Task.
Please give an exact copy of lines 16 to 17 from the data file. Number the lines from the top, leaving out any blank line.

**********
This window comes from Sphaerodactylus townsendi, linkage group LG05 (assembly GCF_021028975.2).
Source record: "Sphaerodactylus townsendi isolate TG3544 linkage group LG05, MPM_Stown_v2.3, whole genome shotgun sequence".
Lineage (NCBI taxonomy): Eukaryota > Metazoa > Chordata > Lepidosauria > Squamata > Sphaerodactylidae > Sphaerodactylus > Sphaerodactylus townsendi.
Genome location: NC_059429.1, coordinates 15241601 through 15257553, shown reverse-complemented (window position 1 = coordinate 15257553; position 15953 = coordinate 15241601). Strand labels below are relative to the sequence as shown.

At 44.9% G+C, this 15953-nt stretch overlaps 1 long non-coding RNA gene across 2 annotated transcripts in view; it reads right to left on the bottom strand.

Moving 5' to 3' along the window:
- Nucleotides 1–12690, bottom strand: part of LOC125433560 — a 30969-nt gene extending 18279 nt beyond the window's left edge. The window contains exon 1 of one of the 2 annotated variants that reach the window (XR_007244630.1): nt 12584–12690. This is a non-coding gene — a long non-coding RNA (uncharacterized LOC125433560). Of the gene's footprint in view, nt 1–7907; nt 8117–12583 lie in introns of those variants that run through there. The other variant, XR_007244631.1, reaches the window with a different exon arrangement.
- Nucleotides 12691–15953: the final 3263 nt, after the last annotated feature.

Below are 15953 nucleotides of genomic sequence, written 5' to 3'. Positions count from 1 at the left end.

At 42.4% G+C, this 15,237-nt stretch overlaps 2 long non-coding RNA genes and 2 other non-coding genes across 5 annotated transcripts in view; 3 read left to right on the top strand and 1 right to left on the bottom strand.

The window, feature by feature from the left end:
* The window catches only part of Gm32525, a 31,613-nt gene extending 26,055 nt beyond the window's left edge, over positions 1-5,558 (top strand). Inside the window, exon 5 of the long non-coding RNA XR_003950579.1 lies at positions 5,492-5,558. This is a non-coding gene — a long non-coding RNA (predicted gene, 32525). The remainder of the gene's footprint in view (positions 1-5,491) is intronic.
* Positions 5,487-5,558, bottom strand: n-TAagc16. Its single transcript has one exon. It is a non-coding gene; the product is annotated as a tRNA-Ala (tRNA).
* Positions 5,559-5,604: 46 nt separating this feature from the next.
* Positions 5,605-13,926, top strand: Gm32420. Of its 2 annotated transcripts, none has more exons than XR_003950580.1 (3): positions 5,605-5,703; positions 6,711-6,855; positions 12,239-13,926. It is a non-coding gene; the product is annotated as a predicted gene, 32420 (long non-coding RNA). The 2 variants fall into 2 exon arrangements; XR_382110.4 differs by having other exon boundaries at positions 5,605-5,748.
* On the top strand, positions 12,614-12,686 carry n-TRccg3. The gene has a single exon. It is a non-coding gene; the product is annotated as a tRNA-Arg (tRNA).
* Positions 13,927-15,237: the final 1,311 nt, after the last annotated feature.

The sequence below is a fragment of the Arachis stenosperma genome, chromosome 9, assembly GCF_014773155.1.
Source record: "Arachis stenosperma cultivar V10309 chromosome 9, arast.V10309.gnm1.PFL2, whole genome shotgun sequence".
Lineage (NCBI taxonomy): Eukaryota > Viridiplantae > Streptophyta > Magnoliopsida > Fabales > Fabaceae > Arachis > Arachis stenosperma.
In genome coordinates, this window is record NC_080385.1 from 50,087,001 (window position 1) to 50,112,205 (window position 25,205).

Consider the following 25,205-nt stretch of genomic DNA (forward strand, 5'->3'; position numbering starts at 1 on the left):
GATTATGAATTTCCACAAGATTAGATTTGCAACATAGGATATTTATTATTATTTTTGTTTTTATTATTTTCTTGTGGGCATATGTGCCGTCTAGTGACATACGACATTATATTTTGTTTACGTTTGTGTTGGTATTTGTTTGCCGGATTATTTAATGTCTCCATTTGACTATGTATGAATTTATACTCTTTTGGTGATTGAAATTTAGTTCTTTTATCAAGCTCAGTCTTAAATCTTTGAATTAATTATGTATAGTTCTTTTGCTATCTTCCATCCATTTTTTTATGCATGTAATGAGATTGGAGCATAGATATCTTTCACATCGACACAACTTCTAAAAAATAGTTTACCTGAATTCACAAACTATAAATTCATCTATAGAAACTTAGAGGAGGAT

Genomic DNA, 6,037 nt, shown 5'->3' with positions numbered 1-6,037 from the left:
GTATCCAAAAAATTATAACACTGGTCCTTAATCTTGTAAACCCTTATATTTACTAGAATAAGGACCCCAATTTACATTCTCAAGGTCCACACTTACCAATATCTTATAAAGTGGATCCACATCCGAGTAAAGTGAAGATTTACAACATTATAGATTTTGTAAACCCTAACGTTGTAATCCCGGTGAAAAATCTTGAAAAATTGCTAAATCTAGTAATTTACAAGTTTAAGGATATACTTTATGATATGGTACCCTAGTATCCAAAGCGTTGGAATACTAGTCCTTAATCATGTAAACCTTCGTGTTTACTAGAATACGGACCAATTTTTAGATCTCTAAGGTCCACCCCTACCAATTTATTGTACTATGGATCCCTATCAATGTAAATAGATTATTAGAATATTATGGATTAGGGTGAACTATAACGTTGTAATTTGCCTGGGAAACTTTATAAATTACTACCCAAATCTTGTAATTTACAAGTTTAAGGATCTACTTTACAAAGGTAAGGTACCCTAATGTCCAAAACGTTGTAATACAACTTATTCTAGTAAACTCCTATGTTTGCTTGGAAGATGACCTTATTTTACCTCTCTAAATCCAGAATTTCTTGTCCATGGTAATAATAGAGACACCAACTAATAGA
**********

* On the top strand, positions 12,614-12,686 carry n-TRccg3. The gene has a single exon. It is a non-coding gene; the product is annotated as a tRNA-Arg (tRNA).
* Positions 13,927-15,237: the final 1,311 nt, after the last annotated feature.